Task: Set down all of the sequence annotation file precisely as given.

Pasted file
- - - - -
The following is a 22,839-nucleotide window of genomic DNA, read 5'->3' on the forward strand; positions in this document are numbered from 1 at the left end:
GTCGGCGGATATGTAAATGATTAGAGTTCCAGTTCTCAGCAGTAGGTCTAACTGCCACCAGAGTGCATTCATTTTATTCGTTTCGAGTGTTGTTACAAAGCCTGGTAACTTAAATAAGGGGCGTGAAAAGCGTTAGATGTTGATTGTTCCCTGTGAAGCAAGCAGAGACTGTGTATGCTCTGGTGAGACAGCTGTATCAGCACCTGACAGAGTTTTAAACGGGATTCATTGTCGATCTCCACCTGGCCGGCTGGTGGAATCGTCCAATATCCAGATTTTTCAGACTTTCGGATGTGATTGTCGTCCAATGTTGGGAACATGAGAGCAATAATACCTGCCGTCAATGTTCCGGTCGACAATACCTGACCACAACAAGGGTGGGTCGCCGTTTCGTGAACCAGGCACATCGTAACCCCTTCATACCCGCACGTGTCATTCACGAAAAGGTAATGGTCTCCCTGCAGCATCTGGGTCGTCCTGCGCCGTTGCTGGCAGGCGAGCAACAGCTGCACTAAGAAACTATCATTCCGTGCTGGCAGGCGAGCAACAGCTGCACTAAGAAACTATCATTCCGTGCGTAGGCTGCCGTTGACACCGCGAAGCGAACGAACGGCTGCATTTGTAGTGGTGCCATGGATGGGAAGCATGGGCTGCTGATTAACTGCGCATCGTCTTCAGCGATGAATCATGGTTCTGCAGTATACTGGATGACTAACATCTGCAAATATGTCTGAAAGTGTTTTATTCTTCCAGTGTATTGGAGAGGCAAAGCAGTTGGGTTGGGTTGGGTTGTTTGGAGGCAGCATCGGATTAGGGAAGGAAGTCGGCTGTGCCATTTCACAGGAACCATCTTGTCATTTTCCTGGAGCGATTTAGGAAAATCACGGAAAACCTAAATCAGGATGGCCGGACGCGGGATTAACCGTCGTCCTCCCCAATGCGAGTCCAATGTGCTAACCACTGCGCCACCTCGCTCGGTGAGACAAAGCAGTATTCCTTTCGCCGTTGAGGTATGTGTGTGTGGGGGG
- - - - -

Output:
The following is a 22,839-nucleotide window of genomic DNA, read 5'->3' on the forward strand; positions in this document are numbered from 1 at the left end:
GTCGGCGGATATGTAAATGATTAGAGTTCCAGTTCTCAGCAGTAGGTCTAACTGCCACCAGAGTGCATTCATTTTATTCGTTTCGAGTGTTGTTACAAAGCCTGGTAACTTAAATAAGGGGCGTGAAAAGCGTTAGATGTTGATTGTTCCCTGTGAAGCAAGCAGAGACTGTGTATGCTCTGGTGAGACAGCTGTATCAGCACCTGACAGAGTTTTAAACGGGATTCATTGTCGATCTCCACCTGGCCGGCTGGTGGAATCGTCCAATATCCAGATTTTTCAGACTTTCGGATGTGATTGTCGTCCAATGTTGGGAACATGAGAGCAATAATACCTGCCGTCAATGTTCCGGTCGACAATACCTGACCACAACAAGGGTGGGTCGCCGTTTCGTGAACCAGGCACATCGTAACCCCTTCATACCCGCACGTGTCATTCACGAAAAGGTAATGGTCTCCCTGCAGCATCTGGGTCGTCCTGCGCCGTTGCTGGCAGGCGAGCAACAGCTGCACTAAGAAACTATCATTCCGTGCTGGCAGGCGAGCAACAGCTGCACTAAGAAACTATCATTCCGTGCGTAGGCTGCCGTTGACACCGCGAAGCGAACGAACGGCTGCATTTGTAGTGGTGCCATGGATGGGAAGCATGGGCTGCTGATTAACTGCGCATCGTCTTCAGCGATGAATCATGGTTCTGCAGTATACTGGATGACTAACATCTGCAAATATGTCTGAAAGTGTTTTATTCTTCCAGTGTATTGGAGAGGCAAAGCAGTTGGGTTGGGTTGGGTTGTTTGGAGGCAGCATCGGATTAGGGAAGGAAGTCGGCTGTGCCATTTCACAGGAACCATCTTGTCATTTTCCTGGAGCGATTTAGGAAAATCACGGAAAACCTAAATCAGGATGGCCGGACGCGGGATTAACCGTCGTCCTCCCCAATGCGAGTCCAATGTGCTAACCACTGCGCCACCTCGCTCGGTGAGACAAAGCAGTATTCCTTTCGCCGTTGAGGTATGTGTGTGTGGGGGG